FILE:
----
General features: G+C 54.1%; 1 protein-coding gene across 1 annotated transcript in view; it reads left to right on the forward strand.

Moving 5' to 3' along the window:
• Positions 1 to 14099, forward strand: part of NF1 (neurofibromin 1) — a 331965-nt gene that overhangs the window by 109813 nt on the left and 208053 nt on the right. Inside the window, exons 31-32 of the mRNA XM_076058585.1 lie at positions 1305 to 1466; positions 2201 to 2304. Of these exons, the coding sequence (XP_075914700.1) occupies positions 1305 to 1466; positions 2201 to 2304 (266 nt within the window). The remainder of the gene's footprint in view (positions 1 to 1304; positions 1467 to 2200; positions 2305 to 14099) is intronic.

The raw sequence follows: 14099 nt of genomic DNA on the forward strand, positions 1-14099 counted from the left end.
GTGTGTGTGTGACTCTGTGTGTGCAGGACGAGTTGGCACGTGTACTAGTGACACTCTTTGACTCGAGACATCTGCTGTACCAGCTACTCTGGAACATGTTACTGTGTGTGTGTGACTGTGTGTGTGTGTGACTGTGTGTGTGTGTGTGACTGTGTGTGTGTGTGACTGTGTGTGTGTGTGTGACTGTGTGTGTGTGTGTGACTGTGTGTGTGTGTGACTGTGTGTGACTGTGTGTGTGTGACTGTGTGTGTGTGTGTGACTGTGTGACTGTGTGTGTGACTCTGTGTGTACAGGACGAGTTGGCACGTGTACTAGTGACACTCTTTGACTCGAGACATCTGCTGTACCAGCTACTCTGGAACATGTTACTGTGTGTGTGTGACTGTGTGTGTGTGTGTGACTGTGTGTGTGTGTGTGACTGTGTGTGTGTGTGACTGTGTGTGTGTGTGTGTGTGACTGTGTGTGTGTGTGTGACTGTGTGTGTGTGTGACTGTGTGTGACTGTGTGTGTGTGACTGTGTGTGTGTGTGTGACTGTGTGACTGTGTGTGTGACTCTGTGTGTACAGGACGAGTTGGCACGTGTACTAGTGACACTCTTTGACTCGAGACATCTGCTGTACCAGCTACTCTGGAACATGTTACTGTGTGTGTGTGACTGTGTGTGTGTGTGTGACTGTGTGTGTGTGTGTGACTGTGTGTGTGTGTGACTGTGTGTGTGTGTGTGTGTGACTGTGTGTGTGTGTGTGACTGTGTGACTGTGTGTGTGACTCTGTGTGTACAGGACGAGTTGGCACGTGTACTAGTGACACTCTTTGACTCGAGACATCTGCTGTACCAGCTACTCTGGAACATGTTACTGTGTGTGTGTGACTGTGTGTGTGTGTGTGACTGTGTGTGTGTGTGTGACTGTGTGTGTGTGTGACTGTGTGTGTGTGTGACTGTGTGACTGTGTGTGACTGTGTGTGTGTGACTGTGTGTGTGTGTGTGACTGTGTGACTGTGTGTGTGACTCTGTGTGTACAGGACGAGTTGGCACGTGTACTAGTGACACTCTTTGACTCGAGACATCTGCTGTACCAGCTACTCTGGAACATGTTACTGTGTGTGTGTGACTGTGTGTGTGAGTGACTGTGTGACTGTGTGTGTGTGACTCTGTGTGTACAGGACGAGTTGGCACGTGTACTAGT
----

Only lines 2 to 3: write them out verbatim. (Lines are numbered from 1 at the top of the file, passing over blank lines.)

Moving 5' to 3' along the window:
• Positions 1 to 14099, forward strand: part of NF1 (neurofibromin 1) — a 331965-nt gene that overhangs the window by 109813 nt on the left and 208053 nt on the right. Inside the window, exons 31-32 of the mRNA XM_076058585.1 lie at positions 1305 to 1466; positions 2201 to 2304. Of these exons, the coding sequence (XP_075914700.1) occupies positions 1305 to 1466; positions 2201 to 2304 (266 nt within the window). The remainder of the gene's footprint in view (positions 1 to 1304; positions 1467 to 2200; positions 2305 to 14099) is intronic.